[A]s the product of constantly shifting creative, industrial, and reception practices, the authors in this volume dissect individual moments of crisis, of discovery, and of inspiration that collectively inform the development of transmedia storytelling as a media-industrial practice. In other words, these essays illustrate that “Star Wars” and “transmedia storytelling” must be understood as complex and contradictory terms that are undergoing constant redefinition […] As tempting as it has been to dismiss Star Wars as the top-down expression of cultural and economic power, the many chapters in this book illustrate above all that its rich history results neither from some capitalist master plan nor from the creative genius of any one creative figure. While it may seem as though transmedia franchises such as Star Wars have become all-powerful entertainment empires, these analyses of key moments show how precarious, unpredictable, and strangely unstable the Star Wars storyworld has truly been.
Paul Levitz probably thought about what a comic book writer does more than any of his contemporaries, or mine, and during his dozen-plus-years stint as writer of The Legion of Super-Heroes, systematized what his predecessors did haphazardly, if at all. Then, as an aid to his own work, he created three versions of the Levitz Grid  Basically, the procedure is this: The writer has two, three, or even four plots going at once. The main plot—call it Plot A—occupies most of the pages and the characters‘ energies. The secondary plot—Plot B—functions as a subplot. Plot C and Plot D, if any, are given minimum space and attention—a few panels. As Plot A concludes, Plot B is „promoted“; it becomes Plot A, and Plot C becomes Plot B, and so forth. Thus, there is a constant upward plot progression; each plot develops in interest and complexity as the year’s issues appear.
Additionally check out The Levitz Paradigm: „The best imitation of life possible in a work of fiction“
[..] [G]ames are the aesthetic form of everyday objects. Of ordinary life. Take a ball and a field: you get soccer. Take property-based wealth and the Depression: you get Monopoly. Take patterns of four contiguous squares and gravity: you get Tetris. Take ray tracing and reverse it to track projectiles: you get Doom. Games show players the unseen uses of ordinary materials.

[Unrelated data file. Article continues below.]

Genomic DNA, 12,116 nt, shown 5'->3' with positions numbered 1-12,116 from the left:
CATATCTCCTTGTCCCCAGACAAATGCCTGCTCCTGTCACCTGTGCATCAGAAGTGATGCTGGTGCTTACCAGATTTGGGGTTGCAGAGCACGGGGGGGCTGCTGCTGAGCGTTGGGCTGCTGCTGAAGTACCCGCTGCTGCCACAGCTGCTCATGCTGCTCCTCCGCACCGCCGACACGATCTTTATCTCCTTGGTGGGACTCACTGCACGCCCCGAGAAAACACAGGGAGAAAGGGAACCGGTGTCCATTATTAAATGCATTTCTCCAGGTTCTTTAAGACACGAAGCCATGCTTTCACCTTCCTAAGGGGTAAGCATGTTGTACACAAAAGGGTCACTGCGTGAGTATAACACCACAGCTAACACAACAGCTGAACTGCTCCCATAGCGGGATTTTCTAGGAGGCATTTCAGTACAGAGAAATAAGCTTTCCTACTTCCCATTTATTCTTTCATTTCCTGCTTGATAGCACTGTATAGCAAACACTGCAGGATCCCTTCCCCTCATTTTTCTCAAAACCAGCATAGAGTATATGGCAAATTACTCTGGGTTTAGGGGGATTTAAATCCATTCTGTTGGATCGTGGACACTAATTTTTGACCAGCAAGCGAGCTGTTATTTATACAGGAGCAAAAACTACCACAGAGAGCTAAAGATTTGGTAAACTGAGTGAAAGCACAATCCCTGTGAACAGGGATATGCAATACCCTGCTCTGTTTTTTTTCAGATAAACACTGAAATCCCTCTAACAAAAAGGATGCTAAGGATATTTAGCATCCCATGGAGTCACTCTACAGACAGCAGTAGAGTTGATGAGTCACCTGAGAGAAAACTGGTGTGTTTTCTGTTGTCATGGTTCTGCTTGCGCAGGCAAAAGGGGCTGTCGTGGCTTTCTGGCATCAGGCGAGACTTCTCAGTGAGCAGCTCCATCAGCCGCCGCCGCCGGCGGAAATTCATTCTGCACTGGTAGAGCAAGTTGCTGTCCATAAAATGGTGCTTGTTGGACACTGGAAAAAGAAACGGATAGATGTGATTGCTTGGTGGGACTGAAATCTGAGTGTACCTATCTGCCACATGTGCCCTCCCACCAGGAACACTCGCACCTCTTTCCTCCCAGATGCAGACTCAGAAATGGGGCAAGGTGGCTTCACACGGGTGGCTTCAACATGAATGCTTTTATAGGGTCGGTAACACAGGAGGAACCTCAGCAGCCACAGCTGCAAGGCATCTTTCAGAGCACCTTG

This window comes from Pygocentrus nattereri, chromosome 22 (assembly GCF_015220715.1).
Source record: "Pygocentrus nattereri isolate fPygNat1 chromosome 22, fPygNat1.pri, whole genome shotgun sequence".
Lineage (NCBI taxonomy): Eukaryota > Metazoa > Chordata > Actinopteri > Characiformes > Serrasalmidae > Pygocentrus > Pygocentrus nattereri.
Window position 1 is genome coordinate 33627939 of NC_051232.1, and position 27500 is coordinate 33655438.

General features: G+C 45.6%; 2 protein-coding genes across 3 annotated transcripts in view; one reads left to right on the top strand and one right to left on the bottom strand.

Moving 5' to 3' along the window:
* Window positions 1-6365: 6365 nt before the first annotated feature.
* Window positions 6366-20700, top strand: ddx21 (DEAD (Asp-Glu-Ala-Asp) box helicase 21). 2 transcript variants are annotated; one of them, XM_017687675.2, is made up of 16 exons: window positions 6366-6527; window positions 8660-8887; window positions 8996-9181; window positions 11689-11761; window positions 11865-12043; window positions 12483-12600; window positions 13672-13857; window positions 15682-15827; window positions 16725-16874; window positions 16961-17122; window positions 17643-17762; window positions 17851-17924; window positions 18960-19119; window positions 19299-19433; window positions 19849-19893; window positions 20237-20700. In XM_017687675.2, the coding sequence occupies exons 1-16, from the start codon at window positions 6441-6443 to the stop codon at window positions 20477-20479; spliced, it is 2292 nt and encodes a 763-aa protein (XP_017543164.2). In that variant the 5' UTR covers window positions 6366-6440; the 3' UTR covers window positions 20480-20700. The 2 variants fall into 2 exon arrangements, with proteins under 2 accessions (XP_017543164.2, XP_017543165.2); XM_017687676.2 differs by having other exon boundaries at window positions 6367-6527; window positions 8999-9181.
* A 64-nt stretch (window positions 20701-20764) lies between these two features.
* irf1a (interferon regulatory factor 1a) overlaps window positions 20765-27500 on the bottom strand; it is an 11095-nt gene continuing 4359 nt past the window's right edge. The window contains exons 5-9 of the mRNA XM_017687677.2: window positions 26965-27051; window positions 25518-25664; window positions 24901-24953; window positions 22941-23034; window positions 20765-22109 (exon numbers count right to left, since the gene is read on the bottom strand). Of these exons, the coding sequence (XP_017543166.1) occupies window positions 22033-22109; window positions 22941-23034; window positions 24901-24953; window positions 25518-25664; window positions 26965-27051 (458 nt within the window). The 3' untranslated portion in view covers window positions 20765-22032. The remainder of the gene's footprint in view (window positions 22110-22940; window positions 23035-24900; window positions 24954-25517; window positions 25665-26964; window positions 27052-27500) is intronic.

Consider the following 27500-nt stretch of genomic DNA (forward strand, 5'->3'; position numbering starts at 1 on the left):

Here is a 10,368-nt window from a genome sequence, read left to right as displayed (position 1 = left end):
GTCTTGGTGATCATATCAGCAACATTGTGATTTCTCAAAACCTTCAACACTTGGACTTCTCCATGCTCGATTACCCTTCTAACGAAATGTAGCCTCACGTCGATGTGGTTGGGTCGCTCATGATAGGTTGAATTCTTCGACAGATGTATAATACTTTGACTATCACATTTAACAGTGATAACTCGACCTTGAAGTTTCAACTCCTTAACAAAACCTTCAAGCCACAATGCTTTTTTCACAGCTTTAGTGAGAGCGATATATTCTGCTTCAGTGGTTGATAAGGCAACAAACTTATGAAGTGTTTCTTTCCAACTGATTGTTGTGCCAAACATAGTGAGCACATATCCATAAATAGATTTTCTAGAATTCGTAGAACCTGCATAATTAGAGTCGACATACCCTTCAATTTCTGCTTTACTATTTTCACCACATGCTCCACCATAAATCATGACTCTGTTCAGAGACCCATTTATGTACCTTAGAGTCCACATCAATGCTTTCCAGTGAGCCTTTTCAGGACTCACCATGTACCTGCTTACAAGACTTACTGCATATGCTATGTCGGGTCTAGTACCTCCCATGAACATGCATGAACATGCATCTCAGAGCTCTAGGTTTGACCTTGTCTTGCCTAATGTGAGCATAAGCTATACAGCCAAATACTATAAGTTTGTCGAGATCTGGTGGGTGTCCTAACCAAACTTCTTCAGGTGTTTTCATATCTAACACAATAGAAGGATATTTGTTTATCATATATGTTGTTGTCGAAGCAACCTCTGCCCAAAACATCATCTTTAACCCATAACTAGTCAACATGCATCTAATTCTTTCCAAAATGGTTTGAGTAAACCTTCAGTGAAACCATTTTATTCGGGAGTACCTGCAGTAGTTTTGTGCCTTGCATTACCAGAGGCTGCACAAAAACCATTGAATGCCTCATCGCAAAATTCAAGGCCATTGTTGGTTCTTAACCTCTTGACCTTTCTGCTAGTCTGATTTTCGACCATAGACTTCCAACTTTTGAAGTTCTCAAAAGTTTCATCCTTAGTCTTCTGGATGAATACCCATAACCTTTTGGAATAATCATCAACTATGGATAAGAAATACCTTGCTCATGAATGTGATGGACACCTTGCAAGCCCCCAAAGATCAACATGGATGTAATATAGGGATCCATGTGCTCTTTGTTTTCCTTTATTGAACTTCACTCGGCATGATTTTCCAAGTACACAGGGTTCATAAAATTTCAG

[…] The true accomplishment of What Remains of Edith Finch is that it invites players to abandon the dream of interactive storytelling at last. […] To dream of the Holodeck is just to dream a complicated dream of the novel. If there is a future of games, let alone a future in which they discover their potential as a defining medium of an era, it will be one in which games abandon the dream of becoming narrative media and pursue the one they are already so good at: taking the tidy, ordinary world apart and putting it back together again in surprising, ghastly new ways.
The latest paper shows that some more troubling implicit biases seen in human psychology experiments are also readily acquired by algorithms. […] The AI system was more likely to associate European American names with pleasant words such as “gift” or “happy”, while African American names were more commonly associated with unpleasant words.
These biases can have a profound impact on human behaviour. One previous study showed that an identical CV is 50% more likely to result in an interview invitation if the candidate’s name is European American than if it is African American. The latest results suggest that algorithms, unless explicitly programmed to address this, will be riddled with the same social prejudices.